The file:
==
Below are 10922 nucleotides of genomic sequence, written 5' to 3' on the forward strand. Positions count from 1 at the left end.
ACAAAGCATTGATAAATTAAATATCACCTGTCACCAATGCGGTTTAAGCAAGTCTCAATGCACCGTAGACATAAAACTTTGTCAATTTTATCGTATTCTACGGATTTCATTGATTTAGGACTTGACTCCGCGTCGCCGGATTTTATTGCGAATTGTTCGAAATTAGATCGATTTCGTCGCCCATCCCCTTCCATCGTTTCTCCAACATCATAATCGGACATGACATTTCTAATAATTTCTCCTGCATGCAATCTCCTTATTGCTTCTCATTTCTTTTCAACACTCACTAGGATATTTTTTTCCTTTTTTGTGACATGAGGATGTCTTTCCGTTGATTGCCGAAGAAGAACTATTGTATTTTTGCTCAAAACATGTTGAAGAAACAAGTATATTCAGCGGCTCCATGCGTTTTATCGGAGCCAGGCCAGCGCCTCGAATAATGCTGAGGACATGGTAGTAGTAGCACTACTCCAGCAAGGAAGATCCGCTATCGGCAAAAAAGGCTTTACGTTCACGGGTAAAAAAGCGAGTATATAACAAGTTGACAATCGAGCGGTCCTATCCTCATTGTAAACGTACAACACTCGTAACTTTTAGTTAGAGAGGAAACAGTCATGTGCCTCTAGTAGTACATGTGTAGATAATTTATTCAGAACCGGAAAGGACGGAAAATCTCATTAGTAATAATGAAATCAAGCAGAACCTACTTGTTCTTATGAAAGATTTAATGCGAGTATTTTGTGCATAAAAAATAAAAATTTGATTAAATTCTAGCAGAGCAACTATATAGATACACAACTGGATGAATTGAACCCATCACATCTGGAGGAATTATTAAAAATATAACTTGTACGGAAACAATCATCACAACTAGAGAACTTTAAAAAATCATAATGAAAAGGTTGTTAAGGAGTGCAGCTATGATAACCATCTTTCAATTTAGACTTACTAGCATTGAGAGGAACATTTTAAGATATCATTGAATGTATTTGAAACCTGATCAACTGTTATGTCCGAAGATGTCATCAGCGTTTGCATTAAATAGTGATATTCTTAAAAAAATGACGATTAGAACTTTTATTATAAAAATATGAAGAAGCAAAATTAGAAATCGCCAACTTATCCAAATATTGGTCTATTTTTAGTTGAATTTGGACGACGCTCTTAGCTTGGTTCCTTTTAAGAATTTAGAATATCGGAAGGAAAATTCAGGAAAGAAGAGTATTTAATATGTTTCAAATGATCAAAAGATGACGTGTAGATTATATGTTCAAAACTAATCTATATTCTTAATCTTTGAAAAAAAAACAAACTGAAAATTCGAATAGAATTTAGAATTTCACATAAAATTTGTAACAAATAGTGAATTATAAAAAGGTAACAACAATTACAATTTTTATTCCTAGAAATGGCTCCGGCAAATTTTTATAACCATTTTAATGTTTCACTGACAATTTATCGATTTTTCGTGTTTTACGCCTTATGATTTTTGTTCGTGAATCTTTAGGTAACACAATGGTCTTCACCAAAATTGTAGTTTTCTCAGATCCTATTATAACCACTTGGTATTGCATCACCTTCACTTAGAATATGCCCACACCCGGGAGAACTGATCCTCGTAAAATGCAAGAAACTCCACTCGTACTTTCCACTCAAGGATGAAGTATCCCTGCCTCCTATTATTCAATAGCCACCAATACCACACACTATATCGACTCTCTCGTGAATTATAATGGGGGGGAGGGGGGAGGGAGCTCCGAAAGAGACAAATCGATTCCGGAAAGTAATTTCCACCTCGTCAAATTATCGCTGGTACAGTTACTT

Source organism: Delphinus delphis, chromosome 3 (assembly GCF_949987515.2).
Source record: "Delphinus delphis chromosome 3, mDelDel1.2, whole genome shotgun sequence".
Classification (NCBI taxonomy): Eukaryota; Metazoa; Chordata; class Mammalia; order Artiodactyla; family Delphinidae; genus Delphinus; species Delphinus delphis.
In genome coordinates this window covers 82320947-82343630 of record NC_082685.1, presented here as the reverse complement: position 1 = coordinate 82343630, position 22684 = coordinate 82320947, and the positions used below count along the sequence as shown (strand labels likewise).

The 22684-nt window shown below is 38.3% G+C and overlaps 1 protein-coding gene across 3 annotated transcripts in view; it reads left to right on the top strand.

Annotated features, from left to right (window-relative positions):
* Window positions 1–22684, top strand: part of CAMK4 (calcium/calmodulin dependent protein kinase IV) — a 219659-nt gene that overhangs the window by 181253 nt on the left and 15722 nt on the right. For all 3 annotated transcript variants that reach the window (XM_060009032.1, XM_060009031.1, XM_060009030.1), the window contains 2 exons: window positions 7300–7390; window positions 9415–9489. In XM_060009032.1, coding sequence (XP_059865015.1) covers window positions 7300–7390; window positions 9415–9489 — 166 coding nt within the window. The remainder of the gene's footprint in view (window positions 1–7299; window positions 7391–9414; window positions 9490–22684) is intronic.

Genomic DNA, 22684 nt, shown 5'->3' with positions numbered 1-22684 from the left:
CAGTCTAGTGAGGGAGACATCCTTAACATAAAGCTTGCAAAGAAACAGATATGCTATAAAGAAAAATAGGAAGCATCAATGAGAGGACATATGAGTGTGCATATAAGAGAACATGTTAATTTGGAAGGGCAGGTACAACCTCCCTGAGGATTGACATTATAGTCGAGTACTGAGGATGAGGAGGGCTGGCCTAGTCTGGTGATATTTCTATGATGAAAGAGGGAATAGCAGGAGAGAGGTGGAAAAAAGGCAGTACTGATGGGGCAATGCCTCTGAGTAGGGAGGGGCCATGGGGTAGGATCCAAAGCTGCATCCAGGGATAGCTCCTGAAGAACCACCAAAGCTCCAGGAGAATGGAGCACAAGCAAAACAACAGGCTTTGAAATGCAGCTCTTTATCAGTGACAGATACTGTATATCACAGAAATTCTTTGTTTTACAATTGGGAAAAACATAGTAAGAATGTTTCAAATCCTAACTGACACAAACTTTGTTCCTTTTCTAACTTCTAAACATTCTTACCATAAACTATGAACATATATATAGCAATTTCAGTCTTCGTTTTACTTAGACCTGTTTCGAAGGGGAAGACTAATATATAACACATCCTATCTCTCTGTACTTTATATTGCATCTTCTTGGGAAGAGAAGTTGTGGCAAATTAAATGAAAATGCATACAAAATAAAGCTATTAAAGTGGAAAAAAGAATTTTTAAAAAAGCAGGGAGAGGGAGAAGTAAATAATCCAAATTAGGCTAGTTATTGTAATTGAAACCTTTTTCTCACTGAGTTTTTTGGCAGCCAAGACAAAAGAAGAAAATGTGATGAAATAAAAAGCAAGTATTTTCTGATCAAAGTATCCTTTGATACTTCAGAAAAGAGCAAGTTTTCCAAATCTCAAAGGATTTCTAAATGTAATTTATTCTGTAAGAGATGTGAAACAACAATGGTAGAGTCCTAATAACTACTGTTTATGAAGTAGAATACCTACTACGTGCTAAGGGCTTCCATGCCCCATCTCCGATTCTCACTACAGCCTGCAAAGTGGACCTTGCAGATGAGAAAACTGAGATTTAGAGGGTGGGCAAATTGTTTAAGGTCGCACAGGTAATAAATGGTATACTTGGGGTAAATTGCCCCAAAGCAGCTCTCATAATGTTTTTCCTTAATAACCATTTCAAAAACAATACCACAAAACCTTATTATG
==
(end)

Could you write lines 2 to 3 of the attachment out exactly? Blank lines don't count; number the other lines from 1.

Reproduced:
ACAAAGCATTGATAAATTAAATATCACCTGTCACCAATGCGGTTTAAGCAAGTCTCAATGCACCGTAGACATAAAACTTTGTCAATTTTATCGTATTCTACGGATTTCATTGATTTAGGACTTGACTCCGCGTCGCCGGATTTTATTGCGAATTGTTCGAAATTAGATCGATTTCGTCGCCCATCCCCTTCCATCGTTTCTCCAACATCATAATCGGACATGACATTTCTAATAATTTCTCCTGCATGCAATCTCCTTATTGCTTCTCATTTCTTTTCAACACTCACTAGGATATTTTTTTCCTTTTTTGTGACATGAGGATGTCTTTCCGTTGATTGCCGAAGAAGAACTATTGTATTTTTGCTCAAAACATGTTGAAGAAACAAGTATATTCAGCGGCTCCATGCGTTTTATCGGAGCCAGGCCAGCGCCTCGAATAATGCTGAGGACATGGTAGTAGTAGCACTACTCCAGCAAGGAAGATCCGCTATCGGCAAAAAAGGCTTTACGTTCACGGGTAAAAAAGCGAGTATATAACAAGTTGACAATCGAGCGGTCCTATCCTCATTGTAAACGTACAACACTCGTAACTTTTAGTTAGAGAGGAAACAGTCATGTGCCTCTAGTAGTACATGTGTAGATAATTTATTCAGAACCGGAAAGGACGGAAAATCTCATTAGTAATAATGAAATCAAGCAGAACCTACTTGTTCTTATGAAAGATTTAATGCGAGTATTTTGTGCATAAAAAATAAAAATTTGATTAAATTCTAGCAGAGCAACTATATAGATACACAACTGGATGAATTGAACCCATCACATCTGGAGGAATTATTAAAAATATAACTTGTACGGAAACAATCATCACAACTAGAGAACTTTAAAAAATCATAATGAAAAGGTTGTTAAGGAGTGCAGCTATGATAACCATCTTTCAATTTAGACTTACTAGCATTGAGAGGAACATTTTAAGATATCATTGAATGTATTTGAAACCTGATCAACTGTTATGTCCGAAGATGTCATCAGCGTTTGCATTAAATAGTGATATTCTTAAAAAAATGACGATTAGAACTTTTATTATAAAAATATGAAGAAGCAAAATTAGAAATCGCCAACTTATCCAAATATTGGTCTATTTTTAGTTGAATTTGGACGACGCTCTTAGCTTGGTTCCTTTTAAGAATTTAGAATATCGGAAGGAAAATTCAGGAAAGAAGAGTATTTAATATGTTTCAAATGATCAAAAGATGACGTGTAGATTATATGTTCAAAACTAATCTATATTCTTAATCTTTGAAAAAAAAACAAACTGAAAATTCGAATAGAATTTAGAATTTCACATAAAATTTGTAACAAATAGTGAATTATAAAAAGGTAACAACAATTACAATTTTTATTCCTAGAAATGGCTCCGGCAAATTTTTATAACCATTTTAATGTTTCACTGACAATTTATCGATTTTTCGTGTTTTACGCCTTATGATTTTTGTTCGTGAATCTTTAGGTAACACAATGGTCTTCACCAAAATTGTAGTTTTCTCAGATCCTATTATAACCACTTGGTATTGCATCACCTTCACTTAGAATATGCCCACACCCGGGAGAACTGATCCTCGTAAAATGCAAGAAACTCCACTCGTACTTTCCACTCAAGGATGAAGTATCCCTGCCTCCTATTATTCAATAGCCACCAATACCACACACTATATCGACTCTCTCGTGAATTATAATGGGGGGGAGGGGGGAGGGAGCTCCGAAAGAGACAAATCGATTCCGGAAAGTAATTTCCACCTCGTCAAATTATCGCTGGTACAGTTACTT

Source organism: Delphinus delphis, chromosome 3 (assembly GCF_949987515.2).